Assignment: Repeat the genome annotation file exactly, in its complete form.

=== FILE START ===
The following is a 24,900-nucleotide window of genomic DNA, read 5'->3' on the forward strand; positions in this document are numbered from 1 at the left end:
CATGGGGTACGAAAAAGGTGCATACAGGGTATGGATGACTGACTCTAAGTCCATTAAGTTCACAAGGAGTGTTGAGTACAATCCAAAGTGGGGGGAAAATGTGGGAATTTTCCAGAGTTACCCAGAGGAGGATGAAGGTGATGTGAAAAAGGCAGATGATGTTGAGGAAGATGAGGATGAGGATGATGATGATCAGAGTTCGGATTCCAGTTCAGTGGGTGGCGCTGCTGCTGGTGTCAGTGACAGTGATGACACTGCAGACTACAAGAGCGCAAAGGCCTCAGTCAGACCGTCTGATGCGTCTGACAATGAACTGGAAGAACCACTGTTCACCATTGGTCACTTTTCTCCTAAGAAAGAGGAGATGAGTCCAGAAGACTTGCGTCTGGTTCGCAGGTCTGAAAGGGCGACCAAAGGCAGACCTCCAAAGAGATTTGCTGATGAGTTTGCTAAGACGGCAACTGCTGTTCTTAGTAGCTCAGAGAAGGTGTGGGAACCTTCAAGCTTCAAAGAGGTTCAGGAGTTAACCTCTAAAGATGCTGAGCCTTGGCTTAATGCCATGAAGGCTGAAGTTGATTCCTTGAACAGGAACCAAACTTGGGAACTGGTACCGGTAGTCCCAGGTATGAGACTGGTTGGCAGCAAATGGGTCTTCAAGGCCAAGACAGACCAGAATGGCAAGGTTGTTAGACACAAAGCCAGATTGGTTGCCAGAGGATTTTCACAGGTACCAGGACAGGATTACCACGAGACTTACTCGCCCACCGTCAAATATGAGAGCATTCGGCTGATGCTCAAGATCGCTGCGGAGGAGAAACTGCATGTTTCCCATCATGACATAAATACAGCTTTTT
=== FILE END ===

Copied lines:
The following is a 24,900-nucleotide window of genomic DNA, read 5'->3' on the forward strand; positions in this document are numbered from 1 at the left end:
CATGGGGTACGAAAAAGGTGCATACAGGGTATGGATGACTGACTCTAAGTCCATTAAGTTCACAAGGAGTGTTGAGTACAATCCAAAGTGGGGGGAAAATGTGGGAATTTTCCAGAGTTACCCAGAGGAGGATGAAGGTGATGTGAAAAAGGCAGATGATGTTGAGGAAGATGAGGATGAGGATGATGATGATCAGAGTTCGGATTCCAGTTCAGTGGGTGGCGCTGCTGCTGGTGTCAGTGACAGTGATGACACTGCAGACTACAAGAGCGCAAAGGCCTCAGTCAGACCGTCTGATGCGTCTGACAATGAACTGGAAGAACCACTGTTCACCATTGGTCACTTTTCTCCTAAGAAAGAGGAGATGAGTCCAGAAGACTTGCGTCTGGTTCGCAGGTCTGAAAGGGCGACCAAAGGCAGACCTCCAAAGAGATTTGCTGATGAGTTTGCTAAGACGGCAACTGCTGTTCTTAGTAGCTCAGAGAAGGTGTGGGAACCTTCAAGCTTCAAAGAGGTTCAGGAGTTAACCTCTAAAGATGCTGAGCCTTGGCTTAATGCCATGAAGGCTGAAGTTGATTCCTTGAACAGGAACCAAACTTGGGAACTGGTACCGGTAGTCCCAGGTATGAGACTGGTTGGCAGCAAATGGGTCTTCAAGGCCAAGACAGACCAGAATGGCAAGGTTGTTAGACACAAAGCCAGATTGGTTGCCAGAGGATTTTCACAGGTACCAGGACAGGATTACCACGAGACTTACTCGCCCACCGTCAAATATGAGAGCATTCGGCTGATGCTCAAGATCGCTGCGGAGGAGAAACTGCATGTTTCCCATCATGACATAAATACAGCTTTTT